Do register boosters help?

cindywhitallAugust 17, 2012

I have a spare room that gets quite warm in the summer due to 2 south facing windows and only 1 a/c vent. It is the smallest bedroom so I guess it only needed one vent. This room is not used often enough to justify spending $ on modifying any ductwork or anything.

Sometimes my kids' rooms get warm during the day when I have the a/c set back. The upstairs is always warmer anyway (hoping the new 2-stage system helps with that). I noticed they have taken their small window fans (the kind that fits in the window and can bring air in or out, we use them on cool nights when we don't need a/c) Anyway they put them on the floor in front of their vents and I guess they think it helps.

Today I was reading that a proper floor diffuser is important and that the cool air should reach a certain height etc. (sure wish I had 2-zones, my mom's house has ceiling vents is amazing for a/c--but I wont pay for it) I found these powered floor diffusers online and wondered what the opinions were on them for the occasional hot rooms, and whether they would be any better than the fan on the floor that my kids improvised.

I might ask about booster fan in the vent from my hvac guy, but I don't expect it to be cheap. Any ideas on cost? It would be great if they could put the fan int he duct, but have a power cord to an outlet. I bet wiring it is a large part of the cost...

Also, until I get my new hvac...should my old single stage 10seer a/c have the fan setting on auto or "on". I always thought the "on" would use more energy....

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Booster fans on registers or in-line with the duct work do no much to improve the temperature in a room. A room fan does make you feel cooler because of the wind chill effect of the air moving over your skin. The fan can be placed anywhere in the room.

It is best to keep the fan on the auto setting when using the AC. The humidity tends to rise if the fan is in the on position. You can experiment with this. A single speed fan will consume a fair amount of electricity.

    Bookmark   August 17, 2012 at 10:53PM
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The fan being "on" did seem to make the upstairs a bit cooler. It hasn't been humid this week, so I didn't notice that. Of course I don't want to,run the bill up so since you say the fan will eat up electric I won't leave it on unless I need to.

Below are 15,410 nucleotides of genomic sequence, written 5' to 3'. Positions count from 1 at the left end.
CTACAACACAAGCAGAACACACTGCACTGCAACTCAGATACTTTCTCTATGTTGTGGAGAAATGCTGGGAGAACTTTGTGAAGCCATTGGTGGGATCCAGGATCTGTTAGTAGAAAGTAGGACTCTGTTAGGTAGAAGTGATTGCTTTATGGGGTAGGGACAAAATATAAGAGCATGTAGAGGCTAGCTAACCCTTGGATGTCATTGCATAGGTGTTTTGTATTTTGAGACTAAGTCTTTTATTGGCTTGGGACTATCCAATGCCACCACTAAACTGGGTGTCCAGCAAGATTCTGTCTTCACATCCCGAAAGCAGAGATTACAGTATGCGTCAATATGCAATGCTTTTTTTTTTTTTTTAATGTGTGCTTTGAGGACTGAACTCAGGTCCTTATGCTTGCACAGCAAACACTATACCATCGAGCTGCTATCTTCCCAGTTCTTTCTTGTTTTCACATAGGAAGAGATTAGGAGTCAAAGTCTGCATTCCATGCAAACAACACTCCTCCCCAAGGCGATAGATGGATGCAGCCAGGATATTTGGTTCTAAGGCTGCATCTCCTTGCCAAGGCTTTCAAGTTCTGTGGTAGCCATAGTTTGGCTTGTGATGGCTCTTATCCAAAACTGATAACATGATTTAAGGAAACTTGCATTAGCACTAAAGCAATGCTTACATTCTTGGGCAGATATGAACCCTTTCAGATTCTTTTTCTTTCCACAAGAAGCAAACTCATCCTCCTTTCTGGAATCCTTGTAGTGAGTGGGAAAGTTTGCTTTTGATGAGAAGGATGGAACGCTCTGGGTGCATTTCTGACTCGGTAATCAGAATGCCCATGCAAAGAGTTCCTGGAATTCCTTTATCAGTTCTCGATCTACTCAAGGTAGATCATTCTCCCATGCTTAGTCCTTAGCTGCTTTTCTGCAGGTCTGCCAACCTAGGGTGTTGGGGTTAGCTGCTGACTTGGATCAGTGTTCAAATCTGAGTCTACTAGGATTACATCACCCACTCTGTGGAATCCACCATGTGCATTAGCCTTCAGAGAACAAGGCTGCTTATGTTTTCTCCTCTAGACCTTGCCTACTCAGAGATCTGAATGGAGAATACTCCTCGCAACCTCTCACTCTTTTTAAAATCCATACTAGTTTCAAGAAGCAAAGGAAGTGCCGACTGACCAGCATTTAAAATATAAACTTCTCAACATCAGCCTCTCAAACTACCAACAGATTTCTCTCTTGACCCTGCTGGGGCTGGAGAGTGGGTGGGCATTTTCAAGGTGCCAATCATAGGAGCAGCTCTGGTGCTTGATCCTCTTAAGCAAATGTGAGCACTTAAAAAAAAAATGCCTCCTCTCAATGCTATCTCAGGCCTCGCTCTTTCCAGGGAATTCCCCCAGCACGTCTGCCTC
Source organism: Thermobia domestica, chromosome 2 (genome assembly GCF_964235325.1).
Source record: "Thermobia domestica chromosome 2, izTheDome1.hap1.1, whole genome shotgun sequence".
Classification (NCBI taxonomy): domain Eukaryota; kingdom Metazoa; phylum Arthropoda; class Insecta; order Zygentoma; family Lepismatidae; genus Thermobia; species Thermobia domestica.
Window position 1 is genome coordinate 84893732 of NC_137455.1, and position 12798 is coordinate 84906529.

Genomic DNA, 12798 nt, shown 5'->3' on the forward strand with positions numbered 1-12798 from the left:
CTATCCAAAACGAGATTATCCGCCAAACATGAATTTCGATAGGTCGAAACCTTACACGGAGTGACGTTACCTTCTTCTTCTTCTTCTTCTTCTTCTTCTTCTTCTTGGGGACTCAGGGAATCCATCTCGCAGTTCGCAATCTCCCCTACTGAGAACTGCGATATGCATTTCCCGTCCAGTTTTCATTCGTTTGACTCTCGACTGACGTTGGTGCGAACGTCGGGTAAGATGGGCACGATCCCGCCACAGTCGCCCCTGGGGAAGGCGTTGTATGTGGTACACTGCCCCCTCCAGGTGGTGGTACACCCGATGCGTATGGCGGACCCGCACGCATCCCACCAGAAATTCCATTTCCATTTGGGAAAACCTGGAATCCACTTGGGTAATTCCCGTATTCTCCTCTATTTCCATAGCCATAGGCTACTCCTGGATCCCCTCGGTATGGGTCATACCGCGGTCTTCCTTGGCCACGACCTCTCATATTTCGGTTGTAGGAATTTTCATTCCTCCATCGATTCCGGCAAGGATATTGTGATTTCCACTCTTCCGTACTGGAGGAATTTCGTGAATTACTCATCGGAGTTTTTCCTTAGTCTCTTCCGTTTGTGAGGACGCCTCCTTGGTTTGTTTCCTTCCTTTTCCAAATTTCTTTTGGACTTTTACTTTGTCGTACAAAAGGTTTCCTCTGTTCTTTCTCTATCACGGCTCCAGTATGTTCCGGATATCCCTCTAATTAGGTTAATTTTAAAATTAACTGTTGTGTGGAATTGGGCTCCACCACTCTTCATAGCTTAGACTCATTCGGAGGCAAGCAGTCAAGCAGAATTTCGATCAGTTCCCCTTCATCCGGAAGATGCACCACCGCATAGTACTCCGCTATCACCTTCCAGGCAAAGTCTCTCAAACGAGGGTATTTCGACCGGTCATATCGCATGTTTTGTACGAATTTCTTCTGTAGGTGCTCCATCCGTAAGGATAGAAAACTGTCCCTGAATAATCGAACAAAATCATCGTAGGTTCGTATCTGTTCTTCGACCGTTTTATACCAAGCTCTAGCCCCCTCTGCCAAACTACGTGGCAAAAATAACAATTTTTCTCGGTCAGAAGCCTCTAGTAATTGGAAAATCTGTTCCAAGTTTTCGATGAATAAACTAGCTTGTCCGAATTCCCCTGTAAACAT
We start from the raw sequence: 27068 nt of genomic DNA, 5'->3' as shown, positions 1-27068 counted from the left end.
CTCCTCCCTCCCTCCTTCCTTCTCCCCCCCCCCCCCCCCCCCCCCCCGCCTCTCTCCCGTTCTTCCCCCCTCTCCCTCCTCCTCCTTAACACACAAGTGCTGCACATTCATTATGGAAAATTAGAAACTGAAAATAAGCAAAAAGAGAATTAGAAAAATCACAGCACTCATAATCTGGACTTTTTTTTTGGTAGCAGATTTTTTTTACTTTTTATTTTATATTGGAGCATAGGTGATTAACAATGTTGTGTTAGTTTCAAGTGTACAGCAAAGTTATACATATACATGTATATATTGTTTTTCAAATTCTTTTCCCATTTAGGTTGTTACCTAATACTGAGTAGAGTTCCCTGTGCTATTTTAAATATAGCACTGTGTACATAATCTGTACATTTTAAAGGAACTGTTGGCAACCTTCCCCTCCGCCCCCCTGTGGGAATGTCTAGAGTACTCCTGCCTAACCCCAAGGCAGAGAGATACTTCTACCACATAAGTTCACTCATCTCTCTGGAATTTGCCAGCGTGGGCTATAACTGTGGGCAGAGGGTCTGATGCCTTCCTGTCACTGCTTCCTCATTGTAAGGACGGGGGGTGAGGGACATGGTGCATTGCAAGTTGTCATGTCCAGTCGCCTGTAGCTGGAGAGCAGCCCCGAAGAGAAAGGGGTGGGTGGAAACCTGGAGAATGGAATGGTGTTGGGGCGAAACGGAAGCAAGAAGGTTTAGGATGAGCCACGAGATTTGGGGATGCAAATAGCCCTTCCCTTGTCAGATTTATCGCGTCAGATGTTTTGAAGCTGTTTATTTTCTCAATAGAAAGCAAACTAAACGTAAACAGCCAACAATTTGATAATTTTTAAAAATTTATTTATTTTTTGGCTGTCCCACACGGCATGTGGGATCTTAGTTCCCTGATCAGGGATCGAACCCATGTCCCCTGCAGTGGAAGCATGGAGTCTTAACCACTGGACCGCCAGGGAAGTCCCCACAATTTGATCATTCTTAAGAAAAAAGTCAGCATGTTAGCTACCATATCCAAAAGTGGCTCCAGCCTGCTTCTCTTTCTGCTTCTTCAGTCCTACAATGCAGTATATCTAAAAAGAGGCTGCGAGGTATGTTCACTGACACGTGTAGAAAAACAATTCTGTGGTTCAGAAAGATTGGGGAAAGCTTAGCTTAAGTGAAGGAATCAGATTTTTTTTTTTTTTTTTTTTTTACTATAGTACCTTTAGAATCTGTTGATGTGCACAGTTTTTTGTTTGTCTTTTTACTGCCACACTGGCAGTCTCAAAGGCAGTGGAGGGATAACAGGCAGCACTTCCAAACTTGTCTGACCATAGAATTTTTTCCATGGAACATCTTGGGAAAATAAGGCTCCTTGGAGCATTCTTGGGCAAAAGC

Is the somewhat more even temp a result of the fan being on? When the fan runs is that what draws the air into the returns as well? We have return in each bedroom and hall, so I can see how running the fan would help.

Is this the reason why the 2stage with variable blower makes it more even temps? I assume the variable fan is not as expensive to run as my current one (probably one speed?) I still find it odd that the new system is meant to run longer, yet be more efficient (cheaper to run). One more thing, did I read somewhere that the fan will run for a few minutes every hour even when furnace or compressor is not?

Iam getting the carrier 59tp5 100 k and the acb7 4ton. maybe not the best, but way better the my single stage 10 seer! The coil matches (looked it up, but i know the nj rebate requires everything 2 match and they calc eff. I think it will be 16.2 ) the Honeywell 8321 (might be 8320 I don't have it in front of me).

Thanks for the education. Don't tell me I should have this or that, because the papers are signed!

    Bookmark   August 19, 2012 at 10:46AM
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Running the fan continuously will help even out the air temperature through out the house. If you have a 2-stage furnace, then setting it on low speed is sufficient. The Carrier variable speed motor is fairly efficient. It will probably cost a few dollars per month to run the fan 24/7.

    Bookmark   August 19, 2012 at 12:50PM
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Doesn't running a fan continously also increase heat gain (or loss, depending on the season) if ducts and hvac equipment are in unconditioned spaces?

    Bookmark   August 19, 2012 at 1:07PM
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That's a good point. Where I live it is rare to see duct work in an attic. I tend to forget duct work can run in an unconditioned space. So it may be counterproductive to run the fan during very hot or cold times of the year if your duct work is not well insulated.

    Bookmark   August 19, 2012 at 1:43PM
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